I am a native songbird lover; I knew the species local to the wetland I grew up next to by name (and many by song) by the time I was 8. I am also a cat lover, and have had several pet kitties from the time I was 4 until today; the only time I haven't was when I spent longer periods traveling. 


So it was always a difficult call for me whether to let my cat outdoors or not after I read about how outdoor cats were part of the major decline we have seen in most native bird species. Superficially, it made sense; there are millions of introduced species — our housecats — who like to eat birds — and they are not picky about whether those birds are endangered or not. 


But I decided to let her out for one big reason; I live in an urban/suburban area, and I have a pretty regular problem in my garden with moles and voles - and I have a cat that naturally loves to hunt them. My other alternatives to keep the moles in check are a lot more expensive and a lot less natural than letting my cat do what she loves to do. I crossed my fingers and hoped that she would stick to the rodents and leave the birds alone. 


From what I can tell, she has. I regularly see her chasing and eating insects, the aforementioned burrowing rodents, and occasionally she harasses a squirrel (though she's never really gone after one of those). I've never seen her even try to stalk a bird, have never found feathers, and haven't had any bird carcasses turn up — like those of the moles and voles regularly do — neatly placed next to the back doormat. 


My own experience has been borne out by a recent study from the University of Georgia, which hooked 60 regular house cats that go outside up to what they have dubbed "kitty cams" (small video cameras that hung around the cats' necks) for a week to see what the cats really were up to when they weren't snuggled in their owners' laps. The results won't surprise many longtime cat owners.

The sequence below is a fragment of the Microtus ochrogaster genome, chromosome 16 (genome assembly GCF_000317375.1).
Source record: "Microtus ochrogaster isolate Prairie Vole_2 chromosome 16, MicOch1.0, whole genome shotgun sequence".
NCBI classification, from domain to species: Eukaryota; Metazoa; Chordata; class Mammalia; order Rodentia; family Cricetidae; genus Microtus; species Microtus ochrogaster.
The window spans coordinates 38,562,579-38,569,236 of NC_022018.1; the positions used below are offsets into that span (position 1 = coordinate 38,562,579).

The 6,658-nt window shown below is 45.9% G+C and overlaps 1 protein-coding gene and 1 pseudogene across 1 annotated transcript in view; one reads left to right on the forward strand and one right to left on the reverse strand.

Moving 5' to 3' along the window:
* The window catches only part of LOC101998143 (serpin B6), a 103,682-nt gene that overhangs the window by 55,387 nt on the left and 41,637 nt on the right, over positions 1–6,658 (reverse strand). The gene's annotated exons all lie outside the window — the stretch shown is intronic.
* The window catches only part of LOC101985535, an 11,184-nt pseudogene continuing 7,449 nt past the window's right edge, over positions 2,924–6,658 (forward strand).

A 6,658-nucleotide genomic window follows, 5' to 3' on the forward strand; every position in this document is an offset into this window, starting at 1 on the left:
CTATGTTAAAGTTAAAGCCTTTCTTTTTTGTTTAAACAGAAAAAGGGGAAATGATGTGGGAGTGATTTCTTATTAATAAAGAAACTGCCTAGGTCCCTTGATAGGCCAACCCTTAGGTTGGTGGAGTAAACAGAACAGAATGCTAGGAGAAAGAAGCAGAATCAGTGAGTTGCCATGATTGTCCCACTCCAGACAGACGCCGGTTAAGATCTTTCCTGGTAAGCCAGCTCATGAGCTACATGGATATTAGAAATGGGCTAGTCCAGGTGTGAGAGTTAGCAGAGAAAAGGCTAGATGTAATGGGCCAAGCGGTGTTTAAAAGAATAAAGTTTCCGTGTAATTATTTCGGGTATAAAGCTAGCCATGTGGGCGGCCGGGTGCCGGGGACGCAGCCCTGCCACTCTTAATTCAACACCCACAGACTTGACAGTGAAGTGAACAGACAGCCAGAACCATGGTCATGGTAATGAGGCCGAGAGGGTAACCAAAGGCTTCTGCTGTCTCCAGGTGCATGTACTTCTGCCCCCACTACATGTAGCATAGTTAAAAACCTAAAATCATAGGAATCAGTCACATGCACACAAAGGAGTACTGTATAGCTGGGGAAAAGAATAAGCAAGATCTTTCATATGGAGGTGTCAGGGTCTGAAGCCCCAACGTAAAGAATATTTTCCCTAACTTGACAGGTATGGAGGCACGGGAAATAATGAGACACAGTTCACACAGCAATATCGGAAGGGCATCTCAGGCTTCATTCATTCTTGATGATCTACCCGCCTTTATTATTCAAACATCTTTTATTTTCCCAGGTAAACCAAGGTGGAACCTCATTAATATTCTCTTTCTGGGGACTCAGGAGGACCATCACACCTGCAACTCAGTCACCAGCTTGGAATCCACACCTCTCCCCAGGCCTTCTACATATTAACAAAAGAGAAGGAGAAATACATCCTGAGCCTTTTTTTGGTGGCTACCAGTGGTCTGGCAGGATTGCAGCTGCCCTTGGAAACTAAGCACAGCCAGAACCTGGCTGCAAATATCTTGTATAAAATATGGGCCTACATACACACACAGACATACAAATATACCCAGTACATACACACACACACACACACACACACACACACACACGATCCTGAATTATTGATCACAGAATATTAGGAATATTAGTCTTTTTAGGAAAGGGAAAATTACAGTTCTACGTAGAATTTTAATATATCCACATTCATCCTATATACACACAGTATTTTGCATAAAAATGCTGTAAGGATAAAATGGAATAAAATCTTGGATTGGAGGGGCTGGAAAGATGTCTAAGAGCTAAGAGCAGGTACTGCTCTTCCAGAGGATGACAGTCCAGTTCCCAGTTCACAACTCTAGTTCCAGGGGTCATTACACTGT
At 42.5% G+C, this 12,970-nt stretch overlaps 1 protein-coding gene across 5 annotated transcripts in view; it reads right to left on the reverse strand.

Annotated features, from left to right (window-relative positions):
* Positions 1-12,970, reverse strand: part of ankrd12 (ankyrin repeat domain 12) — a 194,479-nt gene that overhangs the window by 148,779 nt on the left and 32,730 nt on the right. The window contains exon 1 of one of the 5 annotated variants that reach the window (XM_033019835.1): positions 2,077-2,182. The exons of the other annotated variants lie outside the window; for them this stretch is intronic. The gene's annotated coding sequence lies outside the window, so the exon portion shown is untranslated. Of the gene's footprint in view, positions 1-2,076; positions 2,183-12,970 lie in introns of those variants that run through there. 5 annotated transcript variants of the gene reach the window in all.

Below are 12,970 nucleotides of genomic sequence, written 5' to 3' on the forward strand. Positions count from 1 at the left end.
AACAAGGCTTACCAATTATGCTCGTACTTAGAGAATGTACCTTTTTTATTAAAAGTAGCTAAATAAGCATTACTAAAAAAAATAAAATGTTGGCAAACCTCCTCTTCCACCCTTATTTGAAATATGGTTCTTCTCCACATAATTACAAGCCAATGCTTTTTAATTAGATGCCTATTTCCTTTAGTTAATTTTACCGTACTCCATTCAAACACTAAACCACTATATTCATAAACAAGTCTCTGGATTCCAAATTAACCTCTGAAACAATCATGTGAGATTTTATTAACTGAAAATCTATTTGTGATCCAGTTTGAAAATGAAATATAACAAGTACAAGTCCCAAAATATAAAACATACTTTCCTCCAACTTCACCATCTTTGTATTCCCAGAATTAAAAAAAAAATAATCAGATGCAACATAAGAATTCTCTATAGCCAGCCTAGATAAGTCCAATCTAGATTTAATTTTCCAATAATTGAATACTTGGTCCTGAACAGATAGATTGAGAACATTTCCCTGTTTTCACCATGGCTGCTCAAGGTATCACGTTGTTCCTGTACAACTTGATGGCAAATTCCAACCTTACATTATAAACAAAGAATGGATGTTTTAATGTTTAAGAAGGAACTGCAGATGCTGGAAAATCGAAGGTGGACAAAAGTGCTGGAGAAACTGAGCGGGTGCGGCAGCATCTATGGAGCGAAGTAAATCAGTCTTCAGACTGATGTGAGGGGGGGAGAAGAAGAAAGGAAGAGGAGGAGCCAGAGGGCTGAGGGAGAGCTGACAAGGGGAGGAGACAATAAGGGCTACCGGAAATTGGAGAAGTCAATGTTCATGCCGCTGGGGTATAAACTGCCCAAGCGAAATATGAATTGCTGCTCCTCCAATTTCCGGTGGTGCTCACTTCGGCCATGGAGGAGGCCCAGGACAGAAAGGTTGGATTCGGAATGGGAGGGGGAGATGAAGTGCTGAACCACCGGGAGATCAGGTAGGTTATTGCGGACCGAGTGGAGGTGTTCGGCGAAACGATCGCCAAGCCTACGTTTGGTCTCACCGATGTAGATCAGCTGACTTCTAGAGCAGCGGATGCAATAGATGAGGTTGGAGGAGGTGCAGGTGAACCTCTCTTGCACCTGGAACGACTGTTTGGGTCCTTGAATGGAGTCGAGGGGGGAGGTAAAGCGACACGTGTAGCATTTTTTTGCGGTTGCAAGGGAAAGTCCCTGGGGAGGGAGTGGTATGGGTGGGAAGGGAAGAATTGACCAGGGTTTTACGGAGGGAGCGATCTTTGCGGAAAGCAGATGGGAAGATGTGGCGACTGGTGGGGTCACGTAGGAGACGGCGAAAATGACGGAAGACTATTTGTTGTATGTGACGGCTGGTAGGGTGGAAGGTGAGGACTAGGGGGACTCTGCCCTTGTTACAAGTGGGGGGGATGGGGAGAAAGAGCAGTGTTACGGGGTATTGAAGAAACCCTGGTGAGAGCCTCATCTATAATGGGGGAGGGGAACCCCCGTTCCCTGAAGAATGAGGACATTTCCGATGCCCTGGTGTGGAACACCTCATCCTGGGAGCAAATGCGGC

Turns out that many cats are just as lazy as they seem; a full 56 percent of the cats did no hunting, stalking or killing at all. And birds were low on the list of favored snacks — most hunting cats went after reptiles and insects first; birds were a "minority of the prey items," Dr. Kerrie Anne Loyd, an ecologist who headed the study, told the New York Times.  Some cats also enjoyed roadkill and supped on sewage water, and a few "cheated" on their owners, spending time in other homes to receive treats and affection. 


Graphic via flap.org


Do house cats sometimes catch and eat native birds? Absolutely. But the number may be far smaller than predictions and extrapolations suggest. And when it comes to numbers, the vast, vast majority of birds are killed due to habitat destruction and building collisions, not house cats. 


Of course, the absolute safest place for a cat is indoors, according to the Humane Society. They are less likely to get sick, eaten, run over or engage in potentially dangerous fights with wild animals like raccoons and skunks. But frankly, my cat loves to be outside, and is much healthier when she is (she gets really, really fat when she has stayed indoors, not to mention crabby). She naturally keeps the rodent population down, eliminating the need for environmentally destructive methods to keep my garden from becoming one big mole partytown. 


It's a tough call, but for me, and my cat, it seems that her being an outdoor cat works for us.


Related pet story on MNN: Outdoor cats are prolific killers, study finds


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